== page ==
The Road to El Alamein: Churchill's Desert Campaign
Jonathan Dimbleby travels to the key locations in the North African campaign of World War Two, and sheds new light on the significance of this crucial campaign.
On 13 September 1940, 80,000 Italian troops marched into Egypt to threaten the epicentre of the British Empire at a critical point in the Second World War.
By 1942, the desert skirmish in North Africa had become pivotal to what was by then a truly global conflict, with hundreds of thousands of men from over ten nations fighting on one of the most inhospitable battlefields on Earth, culminating in the Battle of El Alamein. It was a triumph that marked, in Churchill's famous words, 'the end of the beginning'.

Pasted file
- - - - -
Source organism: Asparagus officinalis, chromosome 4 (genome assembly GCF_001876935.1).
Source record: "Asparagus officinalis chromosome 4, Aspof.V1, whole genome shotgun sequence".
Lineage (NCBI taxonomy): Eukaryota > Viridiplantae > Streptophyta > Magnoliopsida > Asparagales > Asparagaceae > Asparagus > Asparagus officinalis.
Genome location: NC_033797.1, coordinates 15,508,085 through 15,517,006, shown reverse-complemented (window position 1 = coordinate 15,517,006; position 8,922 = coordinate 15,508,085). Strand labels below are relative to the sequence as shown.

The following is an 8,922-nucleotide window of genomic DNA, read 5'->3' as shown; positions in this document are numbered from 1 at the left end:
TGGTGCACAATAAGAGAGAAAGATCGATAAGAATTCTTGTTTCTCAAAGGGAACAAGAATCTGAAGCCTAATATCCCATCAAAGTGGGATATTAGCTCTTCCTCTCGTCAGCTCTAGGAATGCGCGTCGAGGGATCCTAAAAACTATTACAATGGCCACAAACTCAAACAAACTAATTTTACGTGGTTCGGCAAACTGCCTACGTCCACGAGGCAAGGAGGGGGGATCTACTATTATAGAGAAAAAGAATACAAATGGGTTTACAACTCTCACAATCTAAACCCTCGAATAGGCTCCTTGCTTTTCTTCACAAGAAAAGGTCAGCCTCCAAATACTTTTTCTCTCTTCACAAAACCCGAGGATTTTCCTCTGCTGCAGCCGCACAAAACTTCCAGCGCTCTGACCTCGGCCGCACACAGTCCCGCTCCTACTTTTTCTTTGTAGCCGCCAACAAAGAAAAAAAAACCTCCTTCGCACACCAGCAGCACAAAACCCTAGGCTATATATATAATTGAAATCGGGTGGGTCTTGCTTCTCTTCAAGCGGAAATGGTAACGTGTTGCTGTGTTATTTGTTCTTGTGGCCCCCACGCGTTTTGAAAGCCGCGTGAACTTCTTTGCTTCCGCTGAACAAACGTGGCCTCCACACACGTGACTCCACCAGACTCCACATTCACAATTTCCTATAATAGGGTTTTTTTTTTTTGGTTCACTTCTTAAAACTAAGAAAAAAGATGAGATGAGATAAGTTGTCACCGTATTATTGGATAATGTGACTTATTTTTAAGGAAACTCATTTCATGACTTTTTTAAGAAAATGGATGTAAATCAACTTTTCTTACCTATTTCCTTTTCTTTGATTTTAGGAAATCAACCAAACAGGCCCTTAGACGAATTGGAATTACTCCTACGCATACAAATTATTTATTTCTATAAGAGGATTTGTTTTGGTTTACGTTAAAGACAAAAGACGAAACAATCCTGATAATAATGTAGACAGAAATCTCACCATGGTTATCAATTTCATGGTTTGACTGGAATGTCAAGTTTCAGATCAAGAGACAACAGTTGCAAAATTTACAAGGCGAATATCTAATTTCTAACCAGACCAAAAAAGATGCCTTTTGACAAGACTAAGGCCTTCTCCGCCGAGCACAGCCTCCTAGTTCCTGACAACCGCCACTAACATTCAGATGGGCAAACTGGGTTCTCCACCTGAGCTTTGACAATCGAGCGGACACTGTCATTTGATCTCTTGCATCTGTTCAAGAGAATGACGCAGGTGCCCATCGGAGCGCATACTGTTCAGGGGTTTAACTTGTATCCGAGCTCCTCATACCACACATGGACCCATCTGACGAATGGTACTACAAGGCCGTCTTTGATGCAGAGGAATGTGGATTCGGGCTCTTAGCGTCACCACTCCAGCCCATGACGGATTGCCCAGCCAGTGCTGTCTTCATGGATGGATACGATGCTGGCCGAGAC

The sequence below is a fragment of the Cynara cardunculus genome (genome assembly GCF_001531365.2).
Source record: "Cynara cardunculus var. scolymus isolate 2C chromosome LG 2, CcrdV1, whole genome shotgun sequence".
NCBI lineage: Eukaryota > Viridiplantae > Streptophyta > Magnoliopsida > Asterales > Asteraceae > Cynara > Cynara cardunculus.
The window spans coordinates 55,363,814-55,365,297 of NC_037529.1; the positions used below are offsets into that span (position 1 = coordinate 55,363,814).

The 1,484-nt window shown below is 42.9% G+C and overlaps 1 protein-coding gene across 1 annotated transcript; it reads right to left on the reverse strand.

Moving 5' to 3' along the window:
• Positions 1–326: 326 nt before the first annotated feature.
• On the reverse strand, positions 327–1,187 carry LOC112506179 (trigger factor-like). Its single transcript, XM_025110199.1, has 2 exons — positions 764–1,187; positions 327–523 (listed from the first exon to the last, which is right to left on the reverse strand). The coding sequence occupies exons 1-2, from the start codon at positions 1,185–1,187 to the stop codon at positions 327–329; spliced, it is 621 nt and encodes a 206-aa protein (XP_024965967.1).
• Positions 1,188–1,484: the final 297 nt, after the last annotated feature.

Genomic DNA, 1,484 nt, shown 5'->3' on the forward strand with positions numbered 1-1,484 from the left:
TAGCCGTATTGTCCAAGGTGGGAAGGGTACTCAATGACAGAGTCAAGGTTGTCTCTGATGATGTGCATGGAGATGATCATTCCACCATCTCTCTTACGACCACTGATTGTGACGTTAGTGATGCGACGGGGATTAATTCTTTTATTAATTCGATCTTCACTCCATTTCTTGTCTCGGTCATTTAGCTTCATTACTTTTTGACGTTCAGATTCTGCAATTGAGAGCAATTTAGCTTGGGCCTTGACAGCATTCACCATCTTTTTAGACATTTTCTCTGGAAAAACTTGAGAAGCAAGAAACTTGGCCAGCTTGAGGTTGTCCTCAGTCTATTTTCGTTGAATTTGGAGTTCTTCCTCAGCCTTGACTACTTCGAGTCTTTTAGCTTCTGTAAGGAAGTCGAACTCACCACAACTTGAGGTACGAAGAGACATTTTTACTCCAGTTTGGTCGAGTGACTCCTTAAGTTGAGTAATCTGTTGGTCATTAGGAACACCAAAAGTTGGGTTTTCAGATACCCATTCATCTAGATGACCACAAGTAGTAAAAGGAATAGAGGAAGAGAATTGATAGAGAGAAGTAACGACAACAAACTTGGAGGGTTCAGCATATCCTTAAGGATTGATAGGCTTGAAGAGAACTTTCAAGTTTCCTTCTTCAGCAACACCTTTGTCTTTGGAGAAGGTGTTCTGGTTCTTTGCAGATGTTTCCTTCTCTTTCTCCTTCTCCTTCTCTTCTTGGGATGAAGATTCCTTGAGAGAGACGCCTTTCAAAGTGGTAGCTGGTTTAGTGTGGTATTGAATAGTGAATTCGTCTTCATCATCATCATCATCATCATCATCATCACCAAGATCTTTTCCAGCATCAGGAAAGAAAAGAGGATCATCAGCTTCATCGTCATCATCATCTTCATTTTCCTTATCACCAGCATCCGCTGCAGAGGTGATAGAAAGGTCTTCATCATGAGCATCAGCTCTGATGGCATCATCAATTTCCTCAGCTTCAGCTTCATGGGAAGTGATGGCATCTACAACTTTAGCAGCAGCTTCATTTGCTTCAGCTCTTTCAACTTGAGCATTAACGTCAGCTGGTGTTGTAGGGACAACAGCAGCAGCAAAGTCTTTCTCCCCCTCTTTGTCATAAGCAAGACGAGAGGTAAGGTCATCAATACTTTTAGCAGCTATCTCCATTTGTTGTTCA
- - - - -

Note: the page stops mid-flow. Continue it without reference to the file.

This is the story of how the men who fought and died here were players in a volatile drama scripted by Churchill, Roosevelt, Mussolini and Hitler in the war capitals of London, Washington, Rome and Berlin.
Jonathan Dimbleby travels to all the key locations, among them the Cabinet War Rooms deep beneath Whitehall, Hitler's vast bunker in Poland, the tunnels under Malta where civilians sheltered from the Nazi bombs and the Brenner Pass, where Hitler and Mussolini met to decide the world's fate.
Based on Dimbleby's book, Destiny in the Desert, the film sheds new light on the significance of this key campaign, on which Churchill gambled both his own future and that of Britain itself.